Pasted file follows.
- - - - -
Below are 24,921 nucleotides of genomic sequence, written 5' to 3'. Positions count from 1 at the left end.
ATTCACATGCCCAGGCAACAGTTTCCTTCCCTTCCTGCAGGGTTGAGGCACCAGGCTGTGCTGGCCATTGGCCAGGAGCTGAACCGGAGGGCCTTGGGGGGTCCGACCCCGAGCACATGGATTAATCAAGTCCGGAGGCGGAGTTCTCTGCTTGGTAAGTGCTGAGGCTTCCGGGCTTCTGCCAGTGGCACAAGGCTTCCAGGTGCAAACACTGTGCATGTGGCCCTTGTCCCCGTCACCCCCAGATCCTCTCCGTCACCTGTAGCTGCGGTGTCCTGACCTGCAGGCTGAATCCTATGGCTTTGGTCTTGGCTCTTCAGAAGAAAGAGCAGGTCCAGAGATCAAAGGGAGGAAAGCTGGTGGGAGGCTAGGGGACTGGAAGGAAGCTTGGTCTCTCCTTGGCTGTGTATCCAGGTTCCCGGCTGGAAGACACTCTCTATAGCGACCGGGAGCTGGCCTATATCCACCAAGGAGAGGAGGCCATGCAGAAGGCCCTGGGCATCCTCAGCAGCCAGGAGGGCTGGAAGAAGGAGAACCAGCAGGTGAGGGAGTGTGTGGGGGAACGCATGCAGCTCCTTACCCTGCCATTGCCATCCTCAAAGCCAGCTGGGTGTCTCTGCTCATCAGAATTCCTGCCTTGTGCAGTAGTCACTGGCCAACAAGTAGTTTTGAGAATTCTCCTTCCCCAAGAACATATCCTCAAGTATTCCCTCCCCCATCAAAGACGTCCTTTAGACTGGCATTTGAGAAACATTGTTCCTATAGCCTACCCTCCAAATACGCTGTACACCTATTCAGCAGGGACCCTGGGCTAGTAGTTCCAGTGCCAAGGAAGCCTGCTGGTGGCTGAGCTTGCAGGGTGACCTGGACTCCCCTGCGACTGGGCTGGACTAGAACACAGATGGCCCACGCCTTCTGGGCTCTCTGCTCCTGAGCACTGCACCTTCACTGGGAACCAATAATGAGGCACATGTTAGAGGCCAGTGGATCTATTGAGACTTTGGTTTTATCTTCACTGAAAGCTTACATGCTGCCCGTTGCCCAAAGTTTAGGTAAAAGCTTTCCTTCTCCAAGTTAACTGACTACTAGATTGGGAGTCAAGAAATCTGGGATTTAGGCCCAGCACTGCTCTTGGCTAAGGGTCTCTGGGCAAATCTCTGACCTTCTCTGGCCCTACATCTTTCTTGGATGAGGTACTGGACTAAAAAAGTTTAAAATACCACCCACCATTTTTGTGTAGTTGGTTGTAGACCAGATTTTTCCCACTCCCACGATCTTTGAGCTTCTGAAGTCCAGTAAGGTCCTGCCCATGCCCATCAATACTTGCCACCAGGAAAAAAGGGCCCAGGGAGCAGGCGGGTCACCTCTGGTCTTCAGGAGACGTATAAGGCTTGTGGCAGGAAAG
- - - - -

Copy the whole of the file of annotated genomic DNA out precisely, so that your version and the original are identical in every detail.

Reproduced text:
Below are 24,921 nucleotides of genomic sequence, written 5' to 3'. Positions count from 1 at the left end.
ATTCACATGCCCAGGCAACAGTTTCCTTCCCTTCCTGCAGGGTTGAGGCACCAGGCTGTGCTGGCCATTGGCCAGGAGCTGAACCGGAGGGCCTTGGGGGGTCCGACCCCGAGCACATGGATTAATCAAGTCCGGAGGCGGAGTTCTCTGCTTGGTAAGTGCTGAGGCTTCCGGGCTTCTGCCAGTGGCACAAGGCTTCCAGGTGCAAACACTGTGCATGTGGCCCTTGTCCCCGTCACCCCCAGATCCTCTCCGTCACCTGTAGCTGCGGTGTCCTGACCTGCAGGCTGAATCCTATGGCTTTGGTCTTGGCTCTTCAGAAGAAAGAGCAGGTCCAGAGATCAAAGGGAGGAAAGCTGGTGGGAGGCTAGGGGACTGGAAGGAAGCTTGGTCTCTCCTTGGCTGTGTATCCAGGTTCCCGGCTGGAAGACACTCTCTATAGCGACCGGGAGCTGGCCTATATCCACCAAGGAGAGGAGGCCATGCAGAAGGCCCTGGGCATCCTCAGCAGCCAGGAGGGCTGGAAGAAGGAGAACCAGCAGGTGAGGGAGTGTGTGGGGGAACGCATGCAGCTCCTTACCCTGCCATTGCCATCCTCAAAGCCAGCTGGGTGTCTCTGCTCATCAGAATTCCTGCCTTGTGCAGTAGTCACTGGCCAACAAGTAGTTTTGAGAATTCTCCTTCCCCAAGAACATATCCTCAAGTATTCCCTCCCCCATCAAAGACGTCCTTTAGACTGGCATTTGAGAAACATTGTTCCTATAGCCTACCCTCCAAATACGCTGTACACCTATTCAGCAGGGACCCTGGGCTAGTAGTTCCAGTGCCAAGGAAGCCTGCTGGTGGCTGAGCTTGCAGGGTGACCTGGACTCCCCTGCGACTGGGCTGGACTAGAACACAGATGGCCCACGCCTTCTGGGCTCTCTGCTCCTGAGCACTGCACCTTCACTGGGAACCAATAATGAGGCACATGTTAGAGGCCAGTGGATCTATTGAGACTTTGGTTTTATCTTCACTGAAAGCTTACATGCTGCCCGTTGCCCAAAGTTTAGGTAAAAGCTTTCCTTCTCCAAGTTAACTGACTACTAGATTGGGAGTCAAGAAATCTGGGATTTAGGCCCAGCACTGCTCTTGGCTAAGGGTCTCTGGGCAAATCTCTGACCTTCTCTGGCCCTACATCTTTCTTGGATGAGGTACTGGACTAAAAAAGTTTAAAATACCACCCACCATTTTTGTGTAGTTGGTTGTAGACCAGATTTTTCCCACTCCCACGATCTTTGAGCTTCTGAAGTCCAGTAAGGTCCTGCCCATGCCCATCAATACTTGCCACCAGGAAAAAAGGGCCCAGGGAGCAGGCGGGTCACCTCTGGTCTTCAGGAGACGTATAAGGCTTGTGGCAGGAAAG